VENABLES BELL & PARTNERS, SAN FRANCISCO
Two old coots try to bust out from a prison of luxury. Once outside
the walls, one chooses the Audi A8, and the other falls for the
oldest trick in the book: a Mercedes. Not LOL-hilarious but funny.
And Audi's the only luxury car company that's believable when it
claims to transport drivers beyond the confines of old-school
luxury (unlike, say, those laughably bad holiday spots from Acura
ANOMALY, NEW YORK
The most enjoyable spot of the Anheuser-Busch lot was "Wild West"
for brand Budweiser. A bad hombre is scaring the bejeebus out of
the locals at a frontier saloon because it has run out of
Budweiser. The Clydesdale-powered stage coach arrives just in time.
(In their only appearance in the game, the horses are just horses.)
Of course, we know Budweiser will somehow save the day, but how?
Our stone-faced nemesis doesn't simply smile, he breaks into song
-- Elton John's "Tiny Dancer." Seems more fitting for a Coke spot,
but ties nicely to the "Great Times Are Waiting" tagline.
KIRSHENBAUM, BOND, SENECAL & PARTNERS, NEW YORK
David Bowie's "Changes" introduces us to a cast of soot-spewing
people and the engine-knocking, outdated diesels (a semi, a Volvo
and a Mercedes among them) they drive. A shiny blue BMW sporting
the "clean, quiet, powerful" Advanced Diesel system heroically cuts
through the smoke. In "Defying Logic," BMW makes the case that
every X3 in the world is built right here in America (in
Spartanburg, S.C., to be exact) -- and that it broke ground on a
new U.S. factory in the midst of a recession. Unlike all those
"American" car companies heading south of the border.
GOODBY, SILVERSTEIN & PARTNERS, SAN FRANCISCO
A truck spot that manages to showcase towing capabilities and
handling without using either of those words. Also manages to be
funny by portraying the truck as a latter-day Lassie repeatedly
rescuing the hapless Timmy from wells, whales and volcanoes.
WIEDEN & KENNEDY
Coke -- good ol' happy-factory Coke -- seems oddly preoccupied with
war this year. In one spot, two border guards glower at one another
before finding common ground -- if only for a moment -- by sharing
a Coke. In another spot, this one an animated hybrid of "Lord of
the Rings" and "World of Warcraft," a horde of orcs (or ogres or
goblins) lay siege to a castle and bring forth a fire-breathing
dragon. But their warlike plans are laid to waste when the dragon,
after drinking a bottle of happiness, starts shooting fireworks
instead of flames. Cute, but neither ad carries the emotional
weight exhibited by Coke spots in recent years.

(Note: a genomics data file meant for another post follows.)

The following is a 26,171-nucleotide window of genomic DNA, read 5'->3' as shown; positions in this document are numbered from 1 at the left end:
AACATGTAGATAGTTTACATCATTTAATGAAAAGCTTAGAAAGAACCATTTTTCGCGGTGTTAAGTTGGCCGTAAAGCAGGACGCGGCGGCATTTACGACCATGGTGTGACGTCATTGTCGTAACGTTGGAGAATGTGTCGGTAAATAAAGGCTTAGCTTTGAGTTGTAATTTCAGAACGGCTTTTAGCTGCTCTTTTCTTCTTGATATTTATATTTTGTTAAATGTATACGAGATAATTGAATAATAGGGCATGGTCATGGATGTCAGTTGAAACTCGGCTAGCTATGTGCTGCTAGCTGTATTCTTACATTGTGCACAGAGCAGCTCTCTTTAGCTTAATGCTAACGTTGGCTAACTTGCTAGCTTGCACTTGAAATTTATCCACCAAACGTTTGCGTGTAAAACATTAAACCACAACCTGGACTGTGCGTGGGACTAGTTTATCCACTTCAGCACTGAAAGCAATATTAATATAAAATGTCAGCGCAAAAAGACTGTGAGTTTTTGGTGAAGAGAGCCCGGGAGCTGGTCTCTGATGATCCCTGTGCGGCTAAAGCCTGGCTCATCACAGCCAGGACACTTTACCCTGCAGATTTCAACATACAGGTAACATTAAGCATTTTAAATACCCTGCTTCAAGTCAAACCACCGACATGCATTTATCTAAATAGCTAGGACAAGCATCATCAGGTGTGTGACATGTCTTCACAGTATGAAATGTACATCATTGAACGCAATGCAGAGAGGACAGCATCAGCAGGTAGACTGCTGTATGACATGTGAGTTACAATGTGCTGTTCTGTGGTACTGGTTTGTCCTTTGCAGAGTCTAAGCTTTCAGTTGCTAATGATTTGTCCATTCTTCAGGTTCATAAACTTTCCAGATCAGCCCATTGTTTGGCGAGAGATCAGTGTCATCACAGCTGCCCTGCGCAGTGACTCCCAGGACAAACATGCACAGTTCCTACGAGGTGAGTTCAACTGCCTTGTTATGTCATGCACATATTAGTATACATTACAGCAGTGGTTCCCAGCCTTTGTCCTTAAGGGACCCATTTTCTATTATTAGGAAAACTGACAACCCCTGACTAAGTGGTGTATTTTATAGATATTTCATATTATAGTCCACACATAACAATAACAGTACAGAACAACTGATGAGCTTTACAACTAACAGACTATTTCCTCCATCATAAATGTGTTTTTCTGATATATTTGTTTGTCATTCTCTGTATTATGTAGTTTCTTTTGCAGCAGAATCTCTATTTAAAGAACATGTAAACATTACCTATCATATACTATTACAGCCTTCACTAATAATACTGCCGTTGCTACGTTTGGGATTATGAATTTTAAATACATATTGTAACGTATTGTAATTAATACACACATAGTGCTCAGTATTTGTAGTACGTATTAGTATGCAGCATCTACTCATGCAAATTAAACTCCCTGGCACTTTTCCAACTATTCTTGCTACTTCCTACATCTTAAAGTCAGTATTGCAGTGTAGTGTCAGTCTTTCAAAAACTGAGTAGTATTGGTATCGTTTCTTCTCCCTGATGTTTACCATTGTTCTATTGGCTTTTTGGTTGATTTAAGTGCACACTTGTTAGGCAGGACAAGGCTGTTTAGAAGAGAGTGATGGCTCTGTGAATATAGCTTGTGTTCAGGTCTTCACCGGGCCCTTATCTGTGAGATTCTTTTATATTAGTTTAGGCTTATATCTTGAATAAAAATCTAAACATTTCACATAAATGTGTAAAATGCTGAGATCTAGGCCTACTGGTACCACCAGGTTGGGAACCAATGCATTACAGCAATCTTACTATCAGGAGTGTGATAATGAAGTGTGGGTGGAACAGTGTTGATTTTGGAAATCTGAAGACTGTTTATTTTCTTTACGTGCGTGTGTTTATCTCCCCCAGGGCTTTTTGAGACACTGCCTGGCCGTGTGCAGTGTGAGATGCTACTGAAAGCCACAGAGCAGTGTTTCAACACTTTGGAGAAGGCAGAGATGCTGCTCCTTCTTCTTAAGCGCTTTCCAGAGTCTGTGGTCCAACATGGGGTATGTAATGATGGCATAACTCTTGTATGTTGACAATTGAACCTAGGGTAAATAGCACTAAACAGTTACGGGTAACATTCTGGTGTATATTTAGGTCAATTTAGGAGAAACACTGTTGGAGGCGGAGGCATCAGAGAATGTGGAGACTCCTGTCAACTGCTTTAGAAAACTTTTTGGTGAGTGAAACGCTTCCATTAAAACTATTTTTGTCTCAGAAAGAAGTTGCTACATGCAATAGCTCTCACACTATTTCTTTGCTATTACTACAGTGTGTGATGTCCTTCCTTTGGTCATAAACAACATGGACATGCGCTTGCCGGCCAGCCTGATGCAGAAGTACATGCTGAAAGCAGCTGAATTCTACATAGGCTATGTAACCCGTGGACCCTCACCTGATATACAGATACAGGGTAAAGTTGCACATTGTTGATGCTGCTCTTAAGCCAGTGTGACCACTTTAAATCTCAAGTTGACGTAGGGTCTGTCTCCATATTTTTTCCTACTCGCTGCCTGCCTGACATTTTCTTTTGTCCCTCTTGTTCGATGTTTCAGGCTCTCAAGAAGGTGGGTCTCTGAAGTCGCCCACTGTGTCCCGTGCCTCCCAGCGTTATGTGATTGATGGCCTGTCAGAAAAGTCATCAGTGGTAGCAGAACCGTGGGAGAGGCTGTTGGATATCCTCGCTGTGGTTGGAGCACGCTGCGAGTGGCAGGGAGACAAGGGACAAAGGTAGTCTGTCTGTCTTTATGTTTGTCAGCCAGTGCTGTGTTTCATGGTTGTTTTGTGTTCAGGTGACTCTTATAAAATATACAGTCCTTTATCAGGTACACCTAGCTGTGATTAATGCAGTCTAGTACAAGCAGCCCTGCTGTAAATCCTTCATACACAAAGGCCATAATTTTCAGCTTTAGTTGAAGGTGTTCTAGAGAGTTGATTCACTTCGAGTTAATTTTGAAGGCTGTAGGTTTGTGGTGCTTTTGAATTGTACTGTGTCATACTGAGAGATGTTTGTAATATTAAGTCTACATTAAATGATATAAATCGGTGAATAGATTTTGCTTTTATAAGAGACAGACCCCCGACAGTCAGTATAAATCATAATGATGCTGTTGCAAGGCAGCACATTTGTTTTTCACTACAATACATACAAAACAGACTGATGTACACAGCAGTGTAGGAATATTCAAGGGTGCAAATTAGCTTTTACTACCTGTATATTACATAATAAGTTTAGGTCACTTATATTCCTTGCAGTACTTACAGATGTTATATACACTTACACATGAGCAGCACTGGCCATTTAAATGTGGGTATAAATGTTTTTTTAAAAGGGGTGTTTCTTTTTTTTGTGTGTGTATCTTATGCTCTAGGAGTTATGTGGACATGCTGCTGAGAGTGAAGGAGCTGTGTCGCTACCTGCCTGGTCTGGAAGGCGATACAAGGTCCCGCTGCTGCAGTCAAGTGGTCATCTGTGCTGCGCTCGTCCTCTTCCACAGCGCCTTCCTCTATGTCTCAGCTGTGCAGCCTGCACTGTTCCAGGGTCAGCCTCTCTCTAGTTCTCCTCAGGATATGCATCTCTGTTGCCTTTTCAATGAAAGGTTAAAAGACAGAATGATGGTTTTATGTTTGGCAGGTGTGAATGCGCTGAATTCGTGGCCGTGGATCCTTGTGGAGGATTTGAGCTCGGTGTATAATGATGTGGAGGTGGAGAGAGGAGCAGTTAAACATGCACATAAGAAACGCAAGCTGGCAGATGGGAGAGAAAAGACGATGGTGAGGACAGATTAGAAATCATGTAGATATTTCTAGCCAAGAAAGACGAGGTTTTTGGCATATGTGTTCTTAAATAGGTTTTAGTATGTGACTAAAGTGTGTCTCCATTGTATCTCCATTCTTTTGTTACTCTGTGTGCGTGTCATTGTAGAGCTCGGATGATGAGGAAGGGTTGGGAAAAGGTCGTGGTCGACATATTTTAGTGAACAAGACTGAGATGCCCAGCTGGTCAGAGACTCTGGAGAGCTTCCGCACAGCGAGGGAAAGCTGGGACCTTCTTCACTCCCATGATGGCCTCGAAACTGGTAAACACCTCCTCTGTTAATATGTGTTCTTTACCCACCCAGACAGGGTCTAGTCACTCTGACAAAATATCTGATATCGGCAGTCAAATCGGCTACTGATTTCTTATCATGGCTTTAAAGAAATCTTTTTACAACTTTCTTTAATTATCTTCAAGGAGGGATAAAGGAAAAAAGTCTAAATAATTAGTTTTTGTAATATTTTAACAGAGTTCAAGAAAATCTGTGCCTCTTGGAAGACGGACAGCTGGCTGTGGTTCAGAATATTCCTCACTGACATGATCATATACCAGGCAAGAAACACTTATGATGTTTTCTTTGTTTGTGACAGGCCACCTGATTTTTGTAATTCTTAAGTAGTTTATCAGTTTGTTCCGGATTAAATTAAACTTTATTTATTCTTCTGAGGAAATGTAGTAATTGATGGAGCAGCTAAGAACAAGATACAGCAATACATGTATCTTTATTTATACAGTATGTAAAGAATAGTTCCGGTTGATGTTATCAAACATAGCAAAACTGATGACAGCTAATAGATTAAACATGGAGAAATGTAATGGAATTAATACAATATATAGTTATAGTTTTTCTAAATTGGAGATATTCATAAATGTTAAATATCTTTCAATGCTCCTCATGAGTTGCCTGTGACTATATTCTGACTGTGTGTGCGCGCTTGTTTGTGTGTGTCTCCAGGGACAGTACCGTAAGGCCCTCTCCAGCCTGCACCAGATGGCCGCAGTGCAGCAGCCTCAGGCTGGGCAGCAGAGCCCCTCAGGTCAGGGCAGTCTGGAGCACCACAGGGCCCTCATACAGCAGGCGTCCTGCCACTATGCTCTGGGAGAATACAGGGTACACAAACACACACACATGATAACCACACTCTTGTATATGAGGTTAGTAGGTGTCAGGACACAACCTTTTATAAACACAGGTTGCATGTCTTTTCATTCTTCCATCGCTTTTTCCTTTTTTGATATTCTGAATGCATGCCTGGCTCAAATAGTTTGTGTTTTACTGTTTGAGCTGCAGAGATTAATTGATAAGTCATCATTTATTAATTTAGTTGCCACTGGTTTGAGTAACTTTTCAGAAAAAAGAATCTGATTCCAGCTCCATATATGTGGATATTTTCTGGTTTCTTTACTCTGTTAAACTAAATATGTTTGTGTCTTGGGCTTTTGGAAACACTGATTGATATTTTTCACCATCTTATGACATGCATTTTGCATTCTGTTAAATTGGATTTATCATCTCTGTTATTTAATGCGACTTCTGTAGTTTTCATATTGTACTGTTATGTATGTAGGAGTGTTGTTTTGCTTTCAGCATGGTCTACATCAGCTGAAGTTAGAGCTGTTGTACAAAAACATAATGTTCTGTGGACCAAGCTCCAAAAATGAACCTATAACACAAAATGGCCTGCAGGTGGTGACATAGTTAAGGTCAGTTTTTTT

GREY, NEW YORK
The baby is back. Well, a baby is back. He looks different from
previous babies. But he's still amusingly smug and, at moments,
funny -- like when he shushes his Italian tailor. (See, E-Trade is
so easy, a baby can teach a tailor to use it.) But with the gag
getting up there in age, the jokes are going to have to be stronger
than this. Also, guys, a message: LOLcats, you're doing it wrong.
It pains me to say this, but the spot revealing the new GoDaddy.co
domain and the new GoDaddy.co "girl," by building on the company's
previously sleazy advertising -- and somehow making fans of the
spots and the commercials the butt of the joke -- worked. But it's
saying something when the inclusion of Joan Rivers adds class to
DAVID & GOLIATH, LOS ANGELES
Here's a bit of truth in advertising -- about the advertising at
any rate. The "Epic Ride" spot for Kia
's Optima is epic.
Fans of blockbuster Super Bowl spots with high production value
will dig this one. And if you absolutely have to show a car driving
down winding roads, you might as well have it journey across the
universe and time as well. That's what happens here as everyone in
the universe -- evil henchmen, Poseidon, extraterrestrials and
Mayans included -- tries to get his hands on an Optima.
MERKLEY & PARTNERS, NEW YORK
It's the sort of beautiful spot only Mercedes can get away with.
Gorgeous models -- past, present and future -- escape their current
confines to journey across the world to welcome the newest lineup.
Adding a touch of humor to the spot, one of the escapees turns out
to belong to P. Diddy.
BUTLER, SHINE, STERN, SAUSALITO, CALIF.
Sooner or later, a Super Bowl advertiser was going to make an
anal-sex joke. I just figured it would be a beer marketer. "Cram It
in the Boot" is the faux game show designed to illustrate the Mini
Countryman's rear capacity. Tasteless, but cheeky. It also put me
in mind of Eddie Murphy's "Boogie in Your Butt."